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Old Iron News
September 28, 2022
Back down the line
Classic Farm and Tractor – May/June 2019
By: Anthony Lovelace
I am looking forward to this visit. This picture is really interesting and has a lot of small detail in it. If I remember correctly, when I bought the picture, it said it was a town in Wisconsin, although it didn’t list the exact town. This first thing I did was take a close look at the writing on the buildings to see if the name of the town was on one of them. I could not make out any town name. On the tall building, which I would call an elevator, there is a giant “A” and then underneath of that are what appears to be an R or B, U-E, then another R or B, then a clear C-E and the last letter is an R or B. Underneath that, it says “Elevator.” On that same building, if you go down to what looks like two garage openings behind the fellas in wagons, you can clearly make out “Milwaukee.” So I got to thinking, surely this is not early Milwaukee, Wisconsin. Upon further inspection of that sign, it says “Milwaukee Binders and Mowers.” So I didn’t think Milwaukee had anything to do with the location.
I then focused my attention on the building to the left. The picture is blurry; I would guess it was taken sometime in the late 1800s, but what I can make out on the building to the left is “Hardware and Farming Implements” right under the windows and below that it says “Hardware Paints & Oil.” I pretty much struck out on location.
You will notice that there is not one gasoline powered machine in the picture—everything is horse and wagon. I think it is really neat to see all the business that there is going on. It seems like this town had plenty of farmers to trade at these two establishments. I loved the fact that the railroad tracks were present and that next to the elevator, you can see some railcars lined up. It’s interesting—if you look closely, there are two guys standing on top of one of the cars; maybe they were hobos who just thought they would join in the picture or maybe they were worried about not being seen in the picture so they climbed up onto the railcar. Who knows? I see no spouts coming out the side of the elevator to fill the railcars, which seem to be for freight and not grain.
To the right of the gentlemen on the railcar, you will notice a tall exhaust pipe extending up. If you look closely, you can see what looks like smoke coming out. Follow the big exhaust pipe down and to its left is a small pipe with what appears to be steam coming out. Is there a big steam engine of some sort in there, maybe a steam powered cotton gin? Now look at the chimney coming out of the roof right above the window. I can’t see any smoke coming out of there— most of the gentlemen in the picture are wearing a light jacket or coat, but maybe it is not cold enough for a fire in the fireplace yet. I wonder if the fireplace was in the office.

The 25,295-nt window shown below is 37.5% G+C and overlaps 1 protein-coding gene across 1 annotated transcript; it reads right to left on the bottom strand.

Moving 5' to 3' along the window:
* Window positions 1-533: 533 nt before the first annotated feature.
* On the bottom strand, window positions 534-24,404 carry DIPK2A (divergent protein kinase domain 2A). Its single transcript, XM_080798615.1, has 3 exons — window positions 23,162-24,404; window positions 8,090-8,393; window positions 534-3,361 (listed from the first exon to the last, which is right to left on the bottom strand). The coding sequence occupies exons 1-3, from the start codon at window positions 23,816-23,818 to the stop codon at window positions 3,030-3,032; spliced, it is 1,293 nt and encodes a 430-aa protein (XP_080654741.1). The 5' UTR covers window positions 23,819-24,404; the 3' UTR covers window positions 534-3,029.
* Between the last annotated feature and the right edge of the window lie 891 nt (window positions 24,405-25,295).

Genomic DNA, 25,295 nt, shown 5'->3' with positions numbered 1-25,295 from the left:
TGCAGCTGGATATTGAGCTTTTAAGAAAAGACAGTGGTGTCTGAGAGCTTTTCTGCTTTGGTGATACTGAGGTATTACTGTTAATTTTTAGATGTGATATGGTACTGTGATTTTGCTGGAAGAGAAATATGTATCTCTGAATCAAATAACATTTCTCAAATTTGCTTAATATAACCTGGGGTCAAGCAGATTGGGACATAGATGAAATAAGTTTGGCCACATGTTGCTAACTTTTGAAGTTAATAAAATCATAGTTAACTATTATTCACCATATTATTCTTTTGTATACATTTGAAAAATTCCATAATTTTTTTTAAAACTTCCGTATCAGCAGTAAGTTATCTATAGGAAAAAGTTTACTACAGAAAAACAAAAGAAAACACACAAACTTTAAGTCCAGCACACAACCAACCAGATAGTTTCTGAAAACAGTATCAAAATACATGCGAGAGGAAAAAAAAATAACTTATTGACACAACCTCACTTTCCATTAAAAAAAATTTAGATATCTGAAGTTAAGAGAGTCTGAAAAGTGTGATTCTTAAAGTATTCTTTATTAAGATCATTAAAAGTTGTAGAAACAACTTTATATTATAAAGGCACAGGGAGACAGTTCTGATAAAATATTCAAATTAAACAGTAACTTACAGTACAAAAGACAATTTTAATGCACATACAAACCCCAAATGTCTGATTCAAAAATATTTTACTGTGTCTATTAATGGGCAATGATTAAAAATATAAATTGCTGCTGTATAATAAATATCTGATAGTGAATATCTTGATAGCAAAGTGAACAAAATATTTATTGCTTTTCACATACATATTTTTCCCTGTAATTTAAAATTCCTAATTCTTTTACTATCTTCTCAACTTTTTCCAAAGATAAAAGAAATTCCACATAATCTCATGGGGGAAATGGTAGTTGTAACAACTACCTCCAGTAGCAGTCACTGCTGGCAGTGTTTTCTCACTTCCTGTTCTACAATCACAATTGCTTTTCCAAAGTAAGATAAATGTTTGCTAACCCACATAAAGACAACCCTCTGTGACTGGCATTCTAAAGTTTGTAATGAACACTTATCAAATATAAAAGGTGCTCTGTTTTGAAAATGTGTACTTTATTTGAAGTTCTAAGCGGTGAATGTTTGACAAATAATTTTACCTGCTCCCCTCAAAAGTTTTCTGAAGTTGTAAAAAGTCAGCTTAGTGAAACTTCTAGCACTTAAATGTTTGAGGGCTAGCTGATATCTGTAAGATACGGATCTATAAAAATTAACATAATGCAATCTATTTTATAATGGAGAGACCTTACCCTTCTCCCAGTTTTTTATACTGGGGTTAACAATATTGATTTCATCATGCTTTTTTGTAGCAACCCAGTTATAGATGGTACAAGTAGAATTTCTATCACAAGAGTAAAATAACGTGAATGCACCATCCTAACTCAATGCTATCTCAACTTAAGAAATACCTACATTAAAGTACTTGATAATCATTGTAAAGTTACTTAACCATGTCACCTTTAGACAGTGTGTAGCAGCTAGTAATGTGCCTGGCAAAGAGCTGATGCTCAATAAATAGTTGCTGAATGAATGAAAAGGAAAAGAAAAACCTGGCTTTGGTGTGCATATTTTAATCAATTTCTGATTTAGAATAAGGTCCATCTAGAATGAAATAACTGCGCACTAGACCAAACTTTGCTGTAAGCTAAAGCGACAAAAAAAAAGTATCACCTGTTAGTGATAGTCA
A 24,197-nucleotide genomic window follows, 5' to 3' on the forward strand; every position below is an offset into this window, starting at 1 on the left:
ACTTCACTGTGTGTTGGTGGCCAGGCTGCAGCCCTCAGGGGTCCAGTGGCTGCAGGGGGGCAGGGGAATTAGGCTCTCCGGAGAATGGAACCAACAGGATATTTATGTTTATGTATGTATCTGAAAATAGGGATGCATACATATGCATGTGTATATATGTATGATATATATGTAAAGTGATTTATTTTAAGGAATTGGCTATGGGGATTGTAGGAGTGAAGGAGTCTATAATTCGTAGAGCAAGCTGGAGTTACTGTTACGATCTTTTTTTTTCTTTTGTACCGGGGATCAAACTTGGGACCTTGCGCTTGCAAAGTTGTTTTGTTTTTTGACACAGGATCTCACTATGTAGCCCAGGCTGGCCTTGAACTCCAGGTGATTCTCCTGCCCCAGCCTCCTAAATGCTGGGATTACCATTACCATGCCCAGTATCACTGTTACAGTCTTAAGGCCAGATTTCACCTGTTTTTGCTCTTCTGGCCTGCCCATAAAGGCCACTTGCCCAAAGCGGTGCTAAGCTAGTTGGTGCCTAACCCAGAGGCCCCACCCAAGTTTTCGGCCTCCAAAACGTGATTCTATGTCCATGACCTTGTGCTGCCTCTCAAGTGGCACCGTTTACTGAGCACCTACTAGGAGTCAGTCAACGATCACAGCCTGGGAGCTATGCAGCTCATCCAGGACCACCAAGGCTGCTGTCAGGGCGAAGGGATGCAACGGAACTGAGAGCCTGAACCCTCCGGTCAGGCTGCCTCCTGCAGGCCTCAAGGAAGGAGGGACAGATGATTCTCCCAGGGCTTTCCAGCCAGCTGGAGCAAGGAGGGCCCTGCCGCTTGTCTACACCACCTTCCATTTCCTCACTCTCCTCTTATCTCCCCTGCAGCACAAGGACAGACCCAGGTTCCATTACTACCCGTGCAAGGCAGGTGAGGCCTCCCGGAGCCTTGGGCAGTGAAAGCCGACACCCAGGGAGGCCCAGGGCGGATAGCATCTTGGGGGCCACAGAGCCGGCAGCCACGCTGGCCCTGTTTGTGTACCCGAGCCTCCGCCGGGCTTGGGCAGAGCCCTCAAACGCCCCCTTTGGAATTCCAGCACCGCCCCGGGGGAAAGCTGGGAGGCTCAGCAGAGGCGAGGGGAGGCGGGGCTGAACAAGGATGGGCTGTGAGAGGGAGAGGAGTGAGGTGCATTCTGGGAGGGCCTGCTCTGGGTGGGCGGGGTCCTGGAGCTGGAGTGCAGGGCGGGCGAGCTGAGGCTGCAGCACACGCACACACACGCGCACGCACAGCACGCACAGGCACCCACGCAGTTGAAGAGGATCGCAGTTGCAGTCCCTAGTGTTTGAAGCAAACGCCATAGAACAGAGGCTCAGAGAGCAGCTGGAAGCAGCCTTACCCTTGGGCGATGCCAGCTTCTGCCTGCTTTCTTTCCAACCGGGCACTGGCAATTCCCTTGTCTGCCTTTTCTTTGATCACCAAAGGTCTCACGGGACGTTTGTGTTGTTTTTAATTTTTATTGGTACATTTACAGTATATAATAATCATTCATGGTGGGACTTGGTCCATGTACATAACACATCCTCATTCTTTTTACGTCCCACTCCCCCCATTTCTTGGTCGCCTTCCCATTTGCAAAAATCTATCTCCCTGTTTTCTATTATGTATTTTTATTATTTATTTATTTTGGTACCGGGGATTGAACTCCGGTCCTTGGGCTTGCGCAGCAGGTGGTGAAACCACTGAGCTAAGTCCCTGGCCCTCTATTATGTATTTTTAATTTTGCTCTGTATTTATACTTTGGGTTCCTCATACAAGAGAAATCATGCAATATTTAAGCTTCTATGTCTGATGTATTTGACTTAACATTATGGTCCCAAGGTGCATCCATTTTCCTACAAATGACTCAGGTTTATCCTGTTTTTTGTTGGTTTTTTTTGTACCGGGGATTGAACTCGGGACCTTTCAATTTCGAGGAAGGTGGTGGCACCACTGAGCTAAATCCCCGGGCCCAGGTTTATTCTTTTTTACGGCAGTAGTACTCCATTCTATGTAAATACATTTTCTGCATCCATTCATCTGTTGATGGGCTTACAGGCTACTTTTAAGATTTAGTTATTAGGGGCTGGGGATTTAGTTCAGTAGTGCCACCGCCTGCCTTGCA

Next look at the holes on either side of the window. I found those to be a bit odd; it even looks like some of them have been patched up.
Before we start our discussion on the men in the picture, let’s talk a bit about the hardware store. To me, it appears to be a pretty fancy store—upstairs must be the living quarters. I can’t really tell but it doesn’t look like there are any more businesses around these two, so the main part of town may be down the road or down the tracks a bit.
The men in the picture all seem to be dressed pretty nicely. I wonder, with the number of people and the way they are dressed, if it wasn’t the one day a week the country folk came into town. Out of all the people, I could only make out one woman—she is in the buggy just to the left of the railcar, which is the only buggy in the picture. The rest are wagons. I wonder if people didn’t find out the photographer was going to take a picture and flock down to these businesses to be in it. The guy standing in the door of the hardware store looks as if he might be the owner making a cameo.
One other odd thing, you guys probably won’t be able to see, but there is what appears to be a door just to the right of the railcar and when I look closely, I can see a blur like there was somebody standing there who didn’t stand still long enough. There are a few other gentleman who stand out to me—on the very right of the hardware store, it looks like a black farmer is standing there holding the reins to the team or horses in front of him. There are two other guys I found interesting—just to the right of the railroad tracks, there is a guy wearing a bow tie who is leaning against a horse; I didn’t think he matched the other people in the picture.
Now look right above him and to the left at the guy sitting there—he looks to be dressed more like a cowboy than farmer. The last couple of things about the guys in the picture—I noticed a few of them smoking pipes which, as a sometimes pipe smoker, I thought was pretty cool. The other thing is their hats. You do not see any of the “cowboy” hats we see today, but what you do see are bowler hats or what we call a derby. The bowler hat was the most popular hat for cowboys and railroad men to wear, not the cowboy hat that Hollywood and the rodeo cowboys made famous. The bowler was designed so that it would not come off in the wind, which was perfect for both the railroad and out on the range.
The last thing I want you to see is in the lower left hand corner. I first thought this was a pile of firewood or something, but when I looked closer, it actually looks like a pile of ceramic pipe. Maybe the town was getting running water or a sewer system or something. Or maybe the pipes have something to do with the elevator. I don’t know.
I hope you enjoyed traveling back down the line with me and I look forward to meeting again. Until next time, enjoy the present because tomorrow it’s history.